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Archive for June, 2010

SEC to Decide Fiduciary Standard

Legislators finally reached a compromise on the fiduciary standard bill late Thursday after fierce last-minute wrangling over its contents.

While the House’s version pushed for the Securities and Exchange Commission to create a fiduciary standard, the Senate preferred instead to have the SEC study differences between its fiduciary standard and the suitability standard many brokers are held to by FINRA, without giving the SEC the power to do anything about it.

The final bill contained elements of both—the SEC is charged with studying differences in fiduciary and suitability standards over the next six months, and then potentially create rules that fill any gaps, although the language of the bill doesn’t make this mandatory. Currently, registered investment advisors are held to a fiduciary standard under the Investment Advisers Act of 1940, whereas investment advisors who hold securities licenses report to FINRA, which requires advisor recommendations to be “suitable” to a client’s needs. RIAs have long complained that the suitability standard is not good enough and that anyone selling investment products should do so only when it is in a client’s best interests.

Banks, in particular, could be hurt by a blanket fiduciary standard, which could hypothetically put an end to platform programs if a new rule stipulated that investors pay a flat fee for anything they buy because many bank clients have fewer assets to invest. Heywood Sloane, managing director of the Bank Insurance and Securities Association notes that the bill’s current language suggests proprietary products, commissions and selected lists of products aren’t off the table, but he remains wary of what the SEC might decide. “As the SEC works through this, it has to allow people to provide services in a way that earns them a living,” he says. “If not, you’ll see only high-net-worth individuals taken care of because the margins will be too tight on smaller accounts.”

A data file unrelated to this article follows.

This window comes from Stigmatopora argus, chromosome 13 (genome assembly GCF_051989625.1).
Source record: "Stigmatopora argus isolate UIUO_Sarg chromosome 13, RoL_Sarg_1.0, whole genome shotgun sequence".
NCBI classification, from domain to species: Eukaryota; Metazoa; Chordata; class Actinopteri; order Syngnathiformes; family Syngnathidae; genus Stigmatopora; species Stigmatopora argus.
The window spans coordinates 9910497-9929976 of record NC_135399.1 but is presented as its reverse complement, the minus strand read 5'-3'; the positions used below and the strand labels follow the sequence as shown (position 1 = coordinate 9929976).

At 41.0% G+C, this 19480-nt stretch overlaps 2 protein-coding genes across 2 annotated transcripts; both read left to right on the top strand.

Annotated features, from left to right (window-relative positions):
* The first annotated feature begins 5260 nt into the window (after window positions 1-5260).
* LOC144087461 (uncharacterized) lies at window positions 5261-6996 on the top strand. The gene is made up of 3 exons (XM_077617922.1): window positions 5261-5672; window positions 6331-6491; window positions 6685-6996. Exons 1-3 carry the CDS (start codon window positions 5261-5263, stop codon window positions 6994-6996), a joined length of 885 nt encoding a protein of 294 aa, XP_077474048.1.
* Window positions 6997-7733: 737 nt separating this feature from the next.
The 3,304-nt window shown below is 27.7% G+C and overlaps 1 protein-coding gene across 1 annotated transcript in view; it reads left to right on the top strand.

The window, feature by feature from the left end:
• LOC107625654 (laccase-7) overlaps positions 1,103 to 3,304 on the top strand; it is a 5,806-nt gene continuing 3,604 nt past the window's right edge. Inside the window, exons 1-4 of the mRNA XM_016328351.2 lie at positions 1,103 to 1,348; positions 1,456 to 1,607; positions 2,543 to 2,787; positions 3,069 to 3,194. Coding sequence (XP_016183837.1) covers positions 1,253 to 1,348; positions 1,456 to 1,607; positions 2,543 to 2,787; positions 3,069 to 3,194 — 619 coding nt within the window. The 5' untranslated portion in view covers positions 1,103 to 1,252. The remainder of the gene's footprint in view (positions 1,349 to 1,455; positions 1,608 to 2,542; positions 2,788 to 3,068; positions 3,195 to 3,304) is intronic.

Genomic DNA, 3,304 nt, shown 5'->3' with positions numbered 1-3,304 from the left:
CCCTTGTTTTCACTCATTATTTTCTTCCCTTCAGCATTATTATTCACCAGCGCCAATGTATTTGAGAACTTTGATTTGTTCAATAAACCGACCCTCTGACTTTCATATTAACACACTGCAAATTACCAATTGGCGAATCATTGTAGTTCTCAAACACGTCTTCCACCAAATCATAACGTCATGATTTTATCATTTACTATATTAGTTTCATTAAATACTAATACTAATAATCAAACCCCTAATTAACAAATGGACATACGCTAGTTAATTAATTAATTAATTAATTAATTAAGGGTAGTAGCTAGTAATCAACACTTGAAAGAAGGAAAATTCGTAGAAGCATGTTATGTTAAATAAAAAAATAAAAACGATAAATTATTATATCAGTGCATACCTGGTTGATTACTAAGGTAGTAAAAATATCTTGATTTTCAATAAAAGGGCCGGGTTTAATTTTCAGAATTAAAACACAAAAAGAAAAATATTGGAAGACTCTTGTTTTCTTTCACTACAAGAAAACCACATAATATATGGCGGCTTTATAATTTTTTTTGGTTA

Looks Like a Loss for Credit Susse in Auction-Rate Securities Cases

Last month, a Financial Industry Regulatory Authority (FINRA) arbitration panel awarded $9.8 million to Catalyst Health Solutions in its auction-rate securities case against Credit Suisse Securities, meaning that more institutional investors are coming out on top in their cases involving auction-rate securities.

Catalyst Heath Solutions, which manages prescription drug benefits, is just one of many institutional investors to take legal action against Credit Suisse after the ARS market came to an abrupt standstill in February 2008. Following the market’s collapse, institutional and retail investors alike were left financially hammered, unable to liquidate their supposedly liquid investments.

Ultimately, regulatory settlements were reached with a number of broker/dealers that marketed and sold auction-rate securities to investors. Most of the agreements, however, benefited retail ARS holders, not institutional investors.

In 2009, another institutional investor, STMicroelectronics NV, also successfully won its case against Credit Suisse when a FINRA arbitration panel ordered the brokerage to pay STMicroelectronics NV more than $406 million to settle claims that it misled the semiconductor maker into buying auction-rate securities.

On May 27, 2010, FINRA again ruled in favor of an investor’s arbitration claim against Credit Suisse. This time, the panel found Credit Suisse liable to Luby’s Inc. Specifically, FINRA ordered Credit Suisse to buy back the auction-rate securities at par and to pay interest on them at the par purchase price of 6% per annum from and including May 29, 2010, through and including the date the award is paid in full. According to Luby’s Feb. 10, 2010, quarterly filing, the company held $7.1 million par value or $5.2 million fair value in auction-rate securities.

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